I love my pin nailer a tool review

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Blog entry by dennis mitchell posted 12-18-2006 08:28 AM 10794 reads 0 times favorited 5 comments Add to Favorites Watch

My bread and butter comes from installing cabinetry for the construction industry. So when my buddy borrowed a pin nailer from the stair guy…I just had to have one. I beat him down to the local (now out of business) lumber yard. They catered to woodworkers so they actually had one in stock. Only one and I loved beating him to it! It was a Senco FinishPro. They came with an extra piston which ment trouble to me but what a great tool. They shoot a small 23 gauge “nail”. Which is practically invisiable. On Maple you can just see the hole but it is invisible on a wood like Oak or any heavy grain. It cuts down on the time filling holes, but more importain it really added alot to the quality of a job. Installing I spend alot of time putting 1/8” panels (skins) on the cabinets. I also use the gun for crown mould and small trim. The pins range from 1/2 to 1 inch in most models, but some brands go up to 1 3/8. The pins have no head so I use them to tack things together while the adhesive dries. They do not hold well. In my rustic work alot of the twigs are set with the pin nailer. In the first two years me and my buddy went through five guns and ten pistons! The gun was great but the Sencos just didn’t hold up the body cracked at the nose and the pistons gave out. Well Lowes and Home Depot put the small lumber yard out of business and I needed one to finish the job I was on. Nobody carried them in town anymore. As big as they are the big stores really don’t have a very good tool selection. I was screwed. I turned to the internet and changed to PortaCable. I’ve always had good luck with PortaCable tools and their pin nailer has been great! I’ve used this one for three years with the original piston and no problems. I do keep them oiled! In my mind it is more of a cosmetic tool but its one of those tools that add that extra special touch on a job.

5 comments so far

View Mark A. DeCou's profile

Mark A. DeCou

2008 posts in 3827 days

#1 posted 12-18-2006 11:34 PM

Thanks Dennis. I have a Porter Cable PN 100 18 guage nailer that I bought in 1997 and it has done great. My wife just bought me an early Christmas gift which was a Bostitch 18 guage model to replace the Porter Cable, which at the time was giving me some trouble. The new Bostitch does not shoot 2” nails in solid walnut, but the old P-C nailer does. Since it is a gift, I don’t really want to send it back, but I might trade it in on a 16 guage nailer sold by the same retailer my wife bought this one at.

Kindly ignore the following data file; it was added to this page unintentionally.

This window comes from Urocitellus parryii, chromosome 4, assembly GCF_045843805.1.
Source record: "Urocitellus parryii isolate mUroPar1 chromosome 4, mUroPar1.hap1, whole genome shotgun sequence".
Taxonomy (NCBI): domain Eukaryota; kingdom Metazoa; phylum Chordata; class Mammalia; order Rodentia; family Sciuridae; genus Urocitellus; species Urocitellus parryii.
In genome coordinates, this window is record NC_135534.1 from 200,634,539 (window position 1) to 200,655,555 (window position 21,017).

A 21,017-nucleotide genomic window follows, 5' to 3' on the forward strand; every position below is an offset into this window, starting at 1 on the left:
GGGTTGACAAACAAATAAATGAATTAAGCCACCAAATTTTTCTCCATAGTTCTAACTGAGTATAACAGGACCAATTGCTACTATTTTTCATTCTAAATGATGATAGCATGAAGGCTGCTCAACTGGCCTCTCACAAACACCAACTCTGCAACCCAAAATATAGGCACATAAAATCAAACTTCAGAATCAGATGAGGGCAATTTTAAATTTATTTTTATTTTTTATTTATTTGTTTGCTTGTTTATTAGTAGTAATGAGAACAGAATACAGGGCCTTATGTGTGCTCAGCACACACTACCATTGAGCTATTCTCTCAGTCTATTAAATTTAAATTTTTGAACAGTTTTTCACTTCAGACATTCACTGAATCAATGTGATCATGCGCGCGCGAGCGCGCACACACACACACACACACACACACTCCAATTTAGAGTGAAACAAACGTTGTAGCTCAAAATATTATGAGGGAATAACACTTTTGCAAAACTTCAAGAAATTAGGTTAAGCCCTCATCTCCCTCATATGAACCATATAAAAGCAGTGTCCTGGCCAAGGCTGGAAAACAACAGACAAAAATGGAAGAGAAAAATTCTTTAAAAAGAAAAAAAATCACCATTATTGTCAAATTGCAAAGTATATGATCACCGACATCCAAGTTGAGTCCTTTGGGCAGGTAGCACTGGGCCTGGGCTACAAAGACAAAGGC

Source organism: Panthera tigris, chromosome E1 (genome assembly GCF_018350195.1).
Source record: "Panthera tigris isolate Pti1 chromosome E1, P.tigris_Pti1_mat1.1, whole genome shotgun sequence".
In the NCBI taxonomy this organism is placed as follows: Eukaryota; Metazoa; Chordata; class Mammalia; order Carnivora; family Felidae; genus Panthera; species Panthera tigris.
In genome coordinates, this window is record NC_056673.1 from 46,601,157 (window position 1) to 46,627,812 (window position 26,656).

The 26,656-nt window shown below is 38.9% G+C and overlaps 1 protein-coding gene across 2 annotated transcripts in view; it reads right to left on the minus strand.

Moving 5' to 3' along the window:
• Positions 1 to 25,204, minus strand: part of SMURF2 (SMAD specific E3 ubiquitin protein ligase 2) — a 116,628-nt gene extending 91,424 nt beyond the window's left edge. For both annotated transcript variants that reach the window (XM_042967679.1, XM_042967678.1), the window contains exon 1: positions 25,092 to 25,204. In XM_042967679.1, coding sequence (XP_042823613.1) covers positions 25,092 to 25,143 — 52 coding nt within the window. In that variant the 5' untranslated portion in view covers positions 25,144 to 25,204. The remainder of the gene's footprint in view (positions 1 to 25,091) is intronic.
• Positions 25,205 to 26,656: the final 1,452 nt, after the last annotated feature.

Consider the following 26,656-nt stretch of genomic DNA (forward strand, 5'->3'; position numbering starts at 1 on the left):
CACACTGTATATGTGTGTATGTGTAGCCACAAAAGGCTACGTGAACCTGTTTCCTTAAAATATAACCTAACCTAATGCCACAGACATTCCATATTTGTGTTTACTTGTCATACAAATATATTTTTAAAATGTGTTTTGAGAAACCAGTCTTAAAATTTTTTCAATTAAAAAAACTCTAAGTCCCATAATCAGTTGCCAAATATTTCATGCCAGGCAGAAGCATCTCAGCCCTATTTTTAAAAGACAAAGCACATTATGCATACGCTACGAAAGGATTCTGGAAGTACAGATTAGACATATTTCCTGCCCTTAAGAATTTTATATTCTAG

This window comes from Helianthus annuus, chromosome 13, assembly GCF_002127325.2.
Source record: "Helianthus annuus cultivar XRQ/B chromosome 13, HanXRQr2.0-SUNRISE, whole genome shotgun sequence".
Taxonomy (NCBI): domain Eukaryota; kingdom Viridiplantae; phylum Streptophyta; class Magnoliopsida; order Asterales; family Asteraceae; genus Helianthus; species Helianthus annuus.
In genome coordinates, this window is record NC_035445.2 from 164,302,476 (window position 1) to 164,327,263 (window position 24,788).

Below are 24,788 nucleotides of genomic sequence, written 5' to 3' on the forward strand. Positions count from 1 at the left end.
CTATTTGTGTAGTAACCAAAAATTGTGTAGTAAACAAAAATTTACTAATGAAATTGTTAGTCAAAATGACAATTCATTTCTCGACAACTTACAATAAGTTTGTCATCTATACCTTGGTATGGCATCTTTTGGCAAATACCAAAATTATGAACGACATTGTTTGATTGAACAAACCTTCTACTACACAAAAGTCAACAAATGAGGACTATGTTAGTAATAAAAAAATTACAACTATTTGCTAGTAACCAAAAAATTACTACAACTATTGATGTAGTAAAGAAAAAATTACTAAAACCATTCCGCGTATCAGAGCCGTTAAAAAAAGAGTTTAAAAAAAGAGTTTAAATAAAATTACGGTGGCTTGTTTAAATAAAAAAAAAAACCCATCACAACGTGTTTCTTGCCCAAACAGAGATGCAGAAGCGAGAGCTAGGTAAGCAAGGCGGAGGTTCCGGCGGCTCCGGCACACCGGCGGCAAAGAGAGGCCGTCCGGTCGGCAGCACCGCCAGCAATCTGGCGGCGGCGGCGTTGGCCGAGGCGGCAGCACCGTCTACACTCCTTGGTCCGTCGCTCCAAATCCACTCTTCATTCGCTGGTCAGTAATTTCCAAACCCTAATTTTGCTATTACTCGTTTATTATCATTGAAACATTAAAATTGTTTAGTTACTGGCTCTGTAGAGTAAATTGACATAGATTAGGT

Thanks for the note on the pin nailer. I was thinking it would work great to pin trim pieces while the glue was drying, and it sounds like it would from your description.

take care,

-- Mark DeCou - American Contemporary Craft Artisan -

View jockmike2's profile


10635 posts in 3668 days

#2 posted 12-19-2006 04:59 AM

Mark, my wife just bought me the sixteen gauge Bostich gun and compressor kit for Christmas tonight. I’ll let you know how it works. I bought her carpet for the entranceway and I told her I needed a stapler. She said “you have 2 staplers”, I said ya but I need a big one that runs by a compressor. She said well lets go to Lowes. Heh, Heh, Heh. I’m evil. mike

-- (You just have to please the man in the Mirror) Mike from Michigan -

View scottb's profile


3648 posts in 3749 days

#3 posted 12-19-2006 06:31 AM

I also have a Porter Cable – handles 18 gauge brads up to 2” – I got the model that can run off a rechargable battery, or hook up to an external compressor. I’ve got to say the tool is a heavy bugger, especially when doing a whole room of trim. (Eventually dad went out and got a Bostitch kit, which is featherweight by comparison.)

There have been days when I’ve tapped out the battery on mine, and had to switch gears while waiting for the recharge, but I’ll admit it’s quite handy to have on hand when we only need it to trim a couple doors, or “clamp” on a piece of edge banding. I do think the batteries aren’t holding up so well, and hope I can find replacements (and a spare) as the tool has plenty of life left. The last time I had to get new batteries for a cordless drill I was forced to buy a new drill as they didn’t make the ones for my drill anymore… the ones I could find for similar models (a step up or down in voltage) cost more than the new drill (with a spare battery and flashlight too!)

-- I am always doing what I cannot do yet, in order to learn how to do it. - Van Gogh -- --

View Royalwoodworker's profile


31 posts in 2400 days

#4 posted 04-19-2010 03:25 AM

Funny, because my PC jammed teh first shot out of the box. yes, i did have the nails in the right direction as well. I continue to have problems with my PC and am looking into a GREX or CADEX MODEL

View dennis mitchell's profile

dennis mitchell

3994 posts in 3736 days

#5 posted 04-20-2010 01:02 AM

I was a stout believer in PC tools till two air guns, a belt sander and a router died. All new tools. My old PC tools are still working after many years of daily use…the new ones just junk.

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